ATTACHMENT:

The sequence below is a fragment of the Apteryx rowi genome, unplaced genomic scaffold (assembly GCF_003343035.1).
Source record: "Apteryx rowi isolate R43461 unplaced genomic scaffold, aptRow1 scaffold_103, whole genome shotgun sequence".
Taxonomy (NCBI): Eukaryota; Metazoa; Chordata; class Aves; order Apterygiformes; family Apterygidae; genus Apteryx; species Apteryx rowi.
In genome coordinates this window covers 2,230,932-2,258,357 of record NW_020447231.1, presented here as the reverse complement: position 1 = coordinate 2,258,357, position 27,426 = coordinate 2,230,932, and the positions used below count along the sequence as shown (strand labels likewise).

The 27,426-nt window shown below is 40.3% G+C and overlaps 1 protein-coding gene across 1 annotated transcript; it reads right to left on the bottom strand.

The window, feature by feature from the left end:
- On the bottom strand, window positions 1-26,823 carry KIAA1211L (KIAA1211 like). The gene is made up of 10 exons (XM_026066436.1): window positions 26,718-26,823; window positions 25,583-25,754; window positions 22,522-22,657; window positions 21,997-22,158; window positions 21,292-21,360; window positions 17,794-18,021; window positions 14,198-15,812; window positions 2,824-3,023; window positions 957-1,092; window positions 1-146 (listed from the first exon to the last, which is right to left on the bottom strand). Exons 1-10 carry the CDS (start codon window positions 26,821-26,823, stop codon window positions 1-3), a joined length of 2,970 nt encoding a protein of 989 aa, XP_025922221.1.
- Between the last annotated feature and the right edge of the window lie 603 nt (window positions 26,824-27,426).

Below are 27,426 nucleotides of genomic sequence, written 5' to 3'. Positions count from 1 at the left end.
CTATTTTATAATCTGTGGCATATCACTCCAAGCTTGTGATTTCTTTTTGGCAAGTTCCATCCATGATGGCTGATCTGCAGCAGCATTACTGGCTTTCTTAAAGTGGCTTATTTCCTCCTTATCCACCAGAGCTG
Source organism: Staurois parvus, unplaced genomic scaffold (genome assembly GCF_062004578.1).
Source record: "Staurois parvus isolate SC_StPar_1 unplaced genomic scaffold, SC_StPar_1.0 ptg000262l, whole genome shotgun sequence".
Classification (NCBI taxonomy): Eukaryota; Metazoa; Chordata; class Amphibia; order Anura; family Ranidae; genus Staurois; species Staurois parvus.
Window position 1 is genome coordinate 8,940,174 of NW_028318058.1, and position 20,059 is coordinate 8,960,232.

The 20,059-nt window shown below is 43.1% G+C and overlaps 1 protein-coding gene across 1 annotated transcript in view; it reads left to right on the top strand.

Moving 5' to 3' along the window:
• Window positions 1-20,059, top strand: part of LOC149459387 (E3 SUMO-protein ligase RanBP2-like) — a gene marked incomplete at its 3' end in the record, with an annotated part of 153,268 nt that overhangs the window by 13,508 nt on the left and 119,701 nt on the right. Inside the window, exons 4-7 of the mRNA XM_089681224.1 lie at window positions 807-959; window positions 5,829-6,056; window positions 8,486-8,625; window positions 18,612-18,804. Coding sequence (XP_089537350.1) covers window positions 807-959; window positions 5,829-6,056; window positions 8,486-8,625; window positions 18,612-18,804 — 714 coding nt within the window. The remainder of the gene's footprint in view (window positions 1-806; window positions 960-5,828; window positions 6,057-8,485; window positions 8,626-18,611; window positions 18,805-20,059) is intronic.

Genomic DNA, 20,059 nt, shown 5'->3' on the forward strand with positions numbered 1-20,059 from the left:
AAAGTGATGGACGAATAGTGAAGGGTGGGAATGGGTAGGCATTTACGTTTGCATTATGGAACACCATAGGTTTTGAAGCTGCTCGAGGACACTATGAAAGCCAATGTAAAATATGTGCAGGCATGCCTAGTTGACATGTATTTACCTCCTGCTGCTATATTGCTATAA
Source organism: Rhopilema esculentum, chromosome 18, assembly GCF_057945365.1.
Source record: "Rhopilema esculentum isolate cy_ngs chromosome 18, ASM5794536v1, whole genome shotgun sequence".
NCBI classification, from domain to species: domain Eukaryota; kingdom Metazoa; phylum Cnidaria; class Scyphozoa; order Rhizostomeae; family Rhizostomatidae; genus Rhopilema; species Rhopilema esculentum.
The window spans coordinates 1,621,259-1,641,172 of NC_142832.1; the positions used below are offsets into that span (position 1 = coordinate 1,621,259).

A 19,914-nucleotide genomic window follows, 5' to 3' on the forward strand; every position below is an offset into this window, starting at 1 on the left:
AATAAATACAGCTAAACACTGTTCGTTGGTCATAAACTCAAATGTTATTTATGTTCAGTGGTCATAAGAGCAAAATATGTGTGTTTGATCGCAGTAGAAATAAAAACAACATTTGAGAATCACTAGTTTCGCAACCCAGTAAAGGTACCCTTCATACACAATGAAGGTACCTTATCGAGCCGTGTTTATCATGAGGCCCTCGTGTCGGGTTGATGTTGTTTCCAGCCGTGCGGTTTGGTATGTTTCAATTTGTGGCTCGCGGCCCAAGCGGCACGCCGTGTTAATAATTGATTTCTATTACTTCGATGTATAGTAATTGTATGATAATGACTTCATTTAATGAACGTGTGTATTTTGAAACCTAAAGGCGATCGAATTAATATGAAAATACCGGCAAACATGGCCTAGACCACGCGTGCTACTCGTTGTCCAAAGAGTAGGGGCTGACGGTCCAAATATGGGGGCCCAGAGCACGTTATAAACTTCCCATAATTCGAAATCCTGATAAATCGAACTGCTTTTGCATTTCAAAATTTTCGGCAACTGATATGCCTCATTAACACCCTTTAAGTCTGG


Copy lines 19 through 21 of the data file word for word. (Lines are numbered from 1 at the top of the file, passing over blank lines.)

AAAGTGATGGACGAATAGTGAAGGGTGGGAATGGGTAGGCATTTACGTTTGCATTATGGAACACCATAGGTTTTGAAGCTGCTCGAGGACACTATGAAAGCCAATGTAAAATATGTGCAGGCATGCCTAGTTGACATGTATTTACCTCCTGCTGCTATATTGCTATAA
Source organism: Rhopilema esculentum, chromosome 18, assembly GCF_057945365.1.
Source record: "Rhopilema esculentum isolate cy_ngs chromosome 18, ASM5794536v1, whole genome shotgun sequence".